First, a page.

EPFL Fall 2011: Logic and Probability

Doctoral course by Val Tannen

Lecture notes 1 (pdf)

Homework 1 (pdf)

Lecture notes 2 (pdf)

Lecture notes 3 (pdf)

Lecture notes 4 (pdf)

Homework 2 (pdf)

Lecture notes 5 (revised) (pdf)

Lecture notes 6 (pdf)

Lecture notes 7 (pdf)

Course Materials

“Models for Incomplete and Probabilistic Information” Green and Tannen (pdf)

Old lecture notes on computability (pdf)

“On the Unusual Effectiveness of Logic in Computer Science” Halpern, Harper, Immerman, Kolaitis, Vardi, and Vianu“ (pdf)


  • Introduction
    • Truth, proof, and computation: some basic results about first-order logic
    • A bit of the story of how Mathematical Logic (and Electronic Technology) gave birth to Computer Science.
  • Part I: Probability of Logic
    • Random graphs and random structures
    • 0-1 laws
    • Queries on probabilistic databases
  • Part II: Logic of Probability
    • Pearl-Paz logics for reasoning about probabilistic (in)dependence
    • Reasoning about independence in Bayesian and Markov networks; the Hammersley-Clifford theorem
    • Reasoning about independence in relational graphical models (PRMs and RMNs)

Some useful books

I will rely on basic results about computability and complexity that are (usually) covered in a Computer Science undergraduate curriculum. If you need to freshen up on these topics, I can recommend:

  • “Introduction to the Theory of Computation”, Sipser, PWS 1997.
  • “Introduction to Automata Theory, Languages, and Computability”, Hopcroft, Motwani, and Ullman, 2nd edition, Addison-Wesley 2001.
  • “Computational Complexity”, Papadimitriou, Addison-Wesley 1994.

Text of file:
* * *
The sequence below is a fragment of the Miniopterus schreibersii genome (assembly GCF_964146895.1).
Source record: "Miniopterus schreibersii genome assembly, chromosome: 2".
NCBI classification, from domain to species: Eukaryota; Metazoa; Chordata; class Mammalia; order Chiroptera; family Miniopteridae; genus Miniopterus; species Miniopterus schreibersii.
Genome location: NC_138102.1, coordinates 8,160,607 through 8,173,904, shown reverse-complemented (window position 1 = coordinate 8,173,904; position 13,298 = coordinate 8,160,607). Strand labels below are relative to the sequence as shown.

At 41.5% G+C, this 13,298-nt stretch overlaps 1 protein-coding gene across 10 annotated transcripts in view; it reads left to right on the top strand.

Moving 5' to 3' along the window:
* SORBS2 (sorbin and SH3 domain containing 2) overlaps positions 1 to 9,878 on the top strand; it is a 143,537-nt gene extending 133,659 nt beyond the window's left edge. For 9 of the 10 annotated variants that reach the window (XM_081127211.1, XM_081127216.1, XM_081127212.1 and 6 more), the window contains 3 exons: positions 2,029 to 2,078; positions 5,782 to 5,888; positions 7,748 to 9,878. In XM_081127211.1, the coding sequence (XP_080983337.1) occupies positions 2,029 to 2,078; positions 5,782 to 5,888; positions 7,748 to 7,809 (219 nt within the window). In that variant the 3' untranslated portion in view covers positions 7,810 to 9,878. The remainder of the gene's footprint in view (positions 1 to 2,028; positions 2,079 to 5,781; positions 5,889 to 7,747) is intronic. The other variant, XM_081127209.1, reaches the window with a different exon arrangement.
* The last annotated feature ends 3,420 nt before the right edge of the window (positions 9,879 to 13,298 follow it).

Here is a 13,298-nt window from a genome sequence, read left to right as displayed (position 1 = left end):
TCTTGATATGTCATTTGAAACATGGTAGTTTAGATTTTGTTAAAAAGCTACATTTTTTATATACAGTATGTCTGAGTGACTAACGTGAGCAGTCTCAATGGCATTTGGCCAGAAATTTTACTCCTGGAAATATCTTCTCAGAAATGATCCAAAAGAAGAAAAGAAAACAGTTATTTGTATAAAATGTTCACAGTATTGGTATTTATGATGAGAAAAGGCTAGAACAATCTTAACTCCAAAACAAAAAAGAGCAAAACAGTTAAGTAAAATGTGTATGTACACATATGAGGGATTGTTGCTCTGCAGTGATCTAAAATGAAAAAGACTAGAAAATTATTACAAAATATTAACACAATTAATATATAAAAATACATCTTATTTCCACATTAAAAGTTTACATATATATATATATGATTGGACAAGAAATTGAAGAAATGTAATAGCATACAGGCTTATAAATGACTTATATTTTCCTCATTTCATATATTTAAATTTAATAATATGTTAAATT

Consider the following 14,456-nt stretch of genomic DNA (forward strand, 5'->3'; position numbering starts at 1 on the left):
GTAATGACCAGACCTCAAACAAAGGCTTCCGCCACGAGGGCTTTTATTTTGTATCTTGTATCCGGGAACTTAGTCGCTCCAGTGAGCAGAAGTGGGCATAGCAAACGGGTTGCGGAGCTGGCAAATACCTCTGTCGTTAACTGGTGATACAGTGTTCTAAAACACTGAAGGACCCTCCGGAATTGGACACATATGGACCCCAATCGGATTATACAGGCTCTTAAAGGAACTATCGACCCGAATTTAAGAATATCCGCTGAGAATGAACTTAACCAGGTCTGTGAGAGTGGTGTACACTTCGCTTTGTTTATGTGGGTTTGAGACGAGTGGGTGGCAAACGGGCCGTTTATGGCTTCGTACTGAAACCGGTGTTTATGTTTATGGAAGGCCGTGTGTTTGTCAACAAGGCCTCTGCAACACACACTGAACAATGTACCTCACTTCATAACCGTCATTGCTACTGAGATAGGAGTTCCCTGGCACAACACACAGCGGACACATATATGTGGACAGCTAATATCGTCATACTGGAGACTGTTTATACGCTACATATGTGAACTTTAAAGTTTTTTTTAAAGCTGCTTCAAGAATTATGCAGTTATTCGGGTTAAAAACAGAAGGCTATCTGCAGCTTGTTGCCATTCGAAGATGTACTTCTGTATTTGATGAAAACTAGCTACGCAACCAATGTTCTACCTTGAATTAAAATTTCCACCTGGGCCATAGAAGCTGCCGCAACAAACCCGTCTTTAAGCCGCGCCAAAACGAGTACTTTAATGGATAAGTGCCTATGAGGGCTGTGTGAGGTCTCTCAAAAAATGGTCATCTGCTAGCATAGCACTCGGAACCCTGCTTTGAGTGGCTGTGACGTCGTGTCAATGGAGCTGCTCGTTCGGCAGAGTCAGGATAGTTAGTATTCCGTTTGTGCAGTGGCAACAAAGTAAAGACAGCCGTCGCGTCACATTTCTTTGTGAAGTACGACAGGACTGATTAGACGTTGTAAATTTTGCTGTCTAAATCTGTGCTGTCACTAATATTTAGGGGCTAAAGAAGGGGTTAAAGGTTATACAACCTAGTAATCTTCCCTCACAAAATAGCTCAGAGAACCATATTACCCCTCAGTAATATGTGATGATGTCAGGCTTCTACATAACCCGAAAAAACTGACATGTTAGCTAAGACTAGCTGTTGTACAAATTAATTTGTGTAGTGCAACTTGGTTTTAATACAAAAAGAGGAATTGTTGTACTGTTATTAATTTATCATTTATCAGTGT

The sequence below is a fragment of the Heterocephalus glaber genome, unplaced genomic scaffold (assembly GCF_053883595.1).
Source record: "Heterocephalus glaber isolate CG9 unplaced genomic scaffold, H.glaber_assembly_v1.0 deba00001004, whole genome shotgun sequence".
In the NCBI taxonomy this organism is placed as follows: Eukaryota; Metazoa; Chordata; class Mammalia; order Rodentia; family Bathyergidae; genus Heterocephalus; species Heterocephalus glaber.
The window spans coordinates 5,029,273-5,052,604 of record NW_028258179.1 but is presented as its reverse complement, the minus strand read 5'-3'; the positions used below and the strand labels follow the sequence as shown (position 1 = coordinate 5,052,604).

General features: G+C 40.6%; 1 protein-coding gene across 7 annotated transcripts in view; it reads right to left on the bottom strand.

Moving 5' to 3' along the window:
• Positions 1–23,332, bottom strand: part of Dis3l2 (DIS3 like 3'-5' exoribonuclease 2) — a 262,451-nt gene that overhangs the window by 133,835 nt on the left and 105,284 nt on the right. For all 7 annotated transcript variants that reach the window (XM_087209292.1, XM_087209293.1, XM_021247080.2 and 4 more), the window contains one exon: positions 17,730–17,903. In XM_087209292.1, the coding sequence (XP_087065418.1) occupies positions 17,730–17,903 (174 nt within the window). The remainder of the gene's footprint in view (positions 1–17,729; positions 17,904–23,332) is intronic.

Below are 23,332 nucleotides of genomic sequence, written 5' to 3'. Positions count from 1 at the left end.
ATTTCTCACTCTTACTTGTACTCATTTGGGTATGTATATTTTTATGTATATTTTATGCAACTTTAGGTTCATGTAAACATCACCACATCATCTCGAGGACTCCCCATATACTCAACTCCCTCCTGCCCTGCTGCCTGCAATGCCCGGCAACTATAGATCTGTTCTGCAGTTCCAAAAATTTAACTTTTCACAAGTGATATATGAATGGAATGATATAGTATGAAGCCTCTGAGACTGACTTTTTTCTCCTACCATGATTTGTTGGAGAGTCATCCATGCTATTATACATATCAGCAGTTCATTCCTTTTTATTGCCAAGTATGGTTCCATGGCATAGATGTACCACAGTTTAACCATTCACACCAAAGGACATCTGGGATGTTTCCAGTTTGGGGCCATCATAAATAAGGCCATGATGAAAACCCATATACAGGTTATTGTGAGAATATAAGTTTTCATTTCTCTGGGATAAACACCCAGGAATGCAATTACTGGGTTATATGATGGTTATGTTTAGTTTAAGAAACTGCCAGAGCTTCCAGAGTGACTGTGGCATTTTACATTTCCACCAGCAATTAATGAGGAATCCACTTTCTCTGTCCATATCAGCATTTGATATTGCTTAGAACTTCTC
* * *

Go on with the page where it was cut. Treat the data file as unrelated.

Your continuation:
• “Computational Complexity: A Modern Approach”, Arora and Barak, Cambridge University Press 2009.
  • I have also made available my own notes on computability (see above).

There many textbooks on logic but let me recommend my favorites:

  • “Logic for Computer Science”, J. Gallier, (Wiley 1986), out of print but available here with the latest revisions.
  • “A mathematical introduction to logic”, H. B. Enderton, Harcourt/Academic Press, 1972 and 2000.
  • “Introduction to mathematical logic”, E. Mendelson, various publishers, 1964, 1979, 1987, and 1997.
  • “Computability and logic”, G. Boolos and R. Jeffrey, Cambridge Univ.~Press, 1974 and 1980.

The complete classification of the prefix fragments of FOL from the point of view of the decidability of satisfiability is in:

  • “The Classical Decision Problem”, Boerger, Graedel, and Gurevich, Springer 1997.

The story of how mathematical logic gave birth to computer science is told best in:

  • “Engines of Logic: Mathematicians and the Origins of the Computer”, Davis, 2nd edition, Norton 2001.

There are many, many textbooks that offer an introduction to probabilities I prefer those that do a good job on discrete probability spaces. Some examples:

  • “Probability and Random Processes”, Grimmett, Stirzaker, Oxford U. Press 2001.
  • “Probability: Theory and Examples”, Durrett, Thomson (Brooks/Cole) 2005.
  • There is also a brief introduction to probability in chapter 2 of Koller-Friedman (mentioned below).

For 0-1 laws, I will consult

  • “Elements of Finite Model Theory”, Libkin, Springer 2004.
  • “The Strange Logic of Random Graphs”, Spencer, Springer 2001.

For the logic of independence in Bayesian and Markov networks I will follow selected sections from:

  • “Probabilistic Graphical Models”, Koller, Friedman, MIT Press 2009.